Copyright

Analogous Structures: Definition & Examples

An error occurred trying to load this video.

Try refreshing the page, or contact customer support.

Coming up next: Interglaciation: Definition & Explanation on the Interglacial Period

You're on a roll. Keep up the good work!

Take Quiz Watch Next Lesson
 Replay
Your next lesson will play in 10 seconds
  • 0:05 What are Analogous Structures?
  • 1:06 Examples of Analogous…
  • 2:50 Identifying Analogous…
  • 3:50 Lesson Summary
Save Save Save

Want to watch this again later?

Log in or sign up to add this lesson to a Custom Course.

Log in or Sign up

Timeline
Autoplay
Autoplay
Speed Speed

Recommended Lessons and Courses for You

Lesson Transcript
Instructor: Sarah Friedl

Sarah has two Master's, one in Zoology and one in GIS, a Bachelor's in Biology, and has taught college level Physical Science and Biology.

Though some species may appear to be related, if you take a deeper look you'll be surprised at how different they really are. Analogous structures can provide information about how natural selection leads to similar adaptations in the same environment.

What are Analogous Structures?

Many species have similar traits because they are descendants of a single common ancestor. These species developed from a single source and are related to a certain degree despite their current differences. The traits they share are known as homologous structures. Homologous structures are similar in structure and function because they originated from the same ancestor long ago.

Species may also have similar traits even though they are not related to each other. This usually results because the species live in similar environments and fill similar ecological roles. The structures in this case are known as analogous structures.

The process that brings these traits forward is called convergent evolution. Convergent evolution is natural selection that favors the same type of structure in different ancestors. The similarity between convergent evolution-affected species is called homoplasy, which literally means 'from the same mold or form.'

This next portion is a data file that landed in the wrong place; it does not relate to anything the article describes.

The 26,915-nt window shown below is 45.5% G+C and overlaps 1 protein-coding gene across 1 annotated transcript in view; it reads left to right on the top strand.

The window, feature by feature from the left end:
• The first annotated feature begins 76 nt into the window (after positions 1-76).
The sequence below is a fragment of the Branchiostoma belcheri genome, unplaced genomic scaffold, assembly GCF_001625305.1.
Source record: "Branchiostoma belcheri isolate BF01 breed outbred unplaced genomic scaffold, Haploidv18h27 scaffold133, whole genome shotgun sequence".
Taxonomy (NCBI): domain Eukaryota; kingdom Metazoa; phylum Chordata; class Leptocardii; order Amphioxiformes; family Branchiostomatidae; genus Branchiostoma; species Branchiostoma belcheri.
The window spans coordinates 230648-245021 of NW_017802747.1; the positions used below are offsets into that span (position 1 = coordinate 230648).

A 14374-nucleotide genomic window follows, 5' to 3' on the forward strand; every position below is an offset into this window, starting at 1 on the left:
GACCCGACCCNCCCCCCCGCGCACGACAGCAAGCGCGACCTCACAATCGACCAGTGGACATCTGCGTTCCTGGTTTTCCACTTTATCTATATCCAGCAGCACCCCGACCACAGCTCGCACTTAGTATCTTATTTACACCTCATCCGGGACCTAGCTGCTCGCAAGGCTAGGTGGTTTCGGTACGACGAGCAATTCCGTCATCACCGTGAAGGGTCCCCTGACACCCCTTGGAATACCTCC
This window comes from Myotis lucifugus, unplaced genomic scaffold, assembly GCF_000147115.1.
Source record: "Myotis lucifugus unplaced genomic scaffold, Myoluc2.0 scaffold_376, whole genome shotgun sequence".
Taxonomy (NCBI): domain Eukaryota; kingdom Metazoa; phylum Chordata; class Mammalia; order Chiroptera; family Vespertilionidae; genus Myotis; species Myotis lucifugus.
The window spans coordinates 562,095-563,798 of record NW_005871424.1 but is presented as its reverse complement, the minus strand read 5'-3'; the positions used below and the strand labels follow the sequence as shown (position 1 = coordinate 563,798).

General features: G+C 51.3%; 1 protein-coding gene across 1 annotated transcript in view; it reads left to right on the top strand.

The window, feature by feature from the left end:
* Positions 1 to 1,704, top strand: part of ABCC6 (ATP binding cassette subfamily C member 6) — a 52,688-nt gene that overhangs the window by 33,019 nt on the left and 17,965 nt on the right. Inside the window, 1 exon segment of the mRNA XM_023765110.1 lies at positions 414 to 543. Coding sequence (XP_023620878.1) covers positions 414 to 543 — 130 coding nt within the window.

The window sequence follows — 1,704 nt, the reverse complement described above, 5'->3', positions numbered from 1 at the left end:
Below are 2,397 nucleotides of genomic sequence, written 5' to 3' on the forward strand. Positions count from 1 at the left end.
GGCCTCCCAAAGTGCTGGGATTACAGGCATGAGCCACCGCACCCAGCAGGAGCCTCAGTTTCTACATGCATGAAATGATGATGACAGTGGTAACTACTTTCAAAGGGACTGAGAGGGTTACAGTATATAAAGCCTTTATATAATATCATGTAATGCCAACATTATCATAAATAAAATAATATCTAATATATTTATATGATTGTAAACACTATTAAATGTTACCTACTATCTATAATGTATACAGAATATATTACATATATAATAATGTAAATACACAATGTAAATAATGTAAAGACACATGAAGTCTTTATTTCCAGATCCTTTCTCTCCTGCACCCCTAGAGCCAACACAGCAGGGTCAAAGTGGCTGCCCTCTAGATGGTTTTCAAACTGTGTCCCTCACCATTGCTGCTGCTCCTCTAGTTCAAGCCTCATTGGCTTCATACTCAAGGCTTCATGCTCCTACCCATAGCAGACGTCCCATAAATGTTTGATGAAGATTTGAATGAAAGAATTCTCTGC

Examples of Analogous Structures

There are many examples of analogous structures available for us to examine in nature. We can observe various flying animals such as bats, birds, insects, and even fish. However, even though these wing structures serve the same function for these different animals, the bone structures, wing coverings (such as feathers, scales, hair, etc.), shapes, and sizes are quite different.

analogous structure

Another example of an analogous trait is fins. Animals such as penguins and fish both have fin-like structures to help them navigate through their aquatic environments. However, because one is a bird and one is a fish, it is clear that the fin evolved in these very different species because it was the best functional feature for the environment they inhabit instead of from a common ancestor.

While analogous traits may be most easily seen in animals, all organisms can exhibit convergent evolution. Many species of plants, fungi, bacteria, and even molecules can have analogous traits based on their environmental demands and not their ancestral lineage. For example, sweet potatoes and potatoes have the same function of food storage. The difference is that sweet potatoes are an underground root and potatoes are an underground stem.

Analogous traits are not limited to visual body structures; behavioral traits can also be analogous. Bird songs are quite varied, not just between different species but also between different flocks. However, it has been found that some bird species that are quite unrelated can develop analogous song characteristics if held together in similar conditions for periods of time in a lab.

To unlock this lesson you must be a Study.com Member.
Create your account

Register to view this lesson

Are you a student or a teacher?

Unlock Your Education

See for yourself why 30 million people use Study.com

Become a Study.com member and start learning now.
Become a Member  Back
What teachers are saying about Study.com
Try it risk-free for 30 days

Earning College Credit

Did you know… We have over 200 college courses that prepare you to earn credit by exam that is accepted by over 1,500 colleges and universities. You can test out of the first two years of college and save thousands off your degree. Anyone can earn credit-by-exam regardless of age or education level.

To learn more, visit our Earning Credit Page

Transferring credit to the school of your choice

Not sure what college you want to attend yet? Study.com has thousands of articles about every imaginable degree, area of study and career path that can help you find the school that's right for you.

Create an account to start this course today
Try it risk-free for 30 days!
Create an account
Support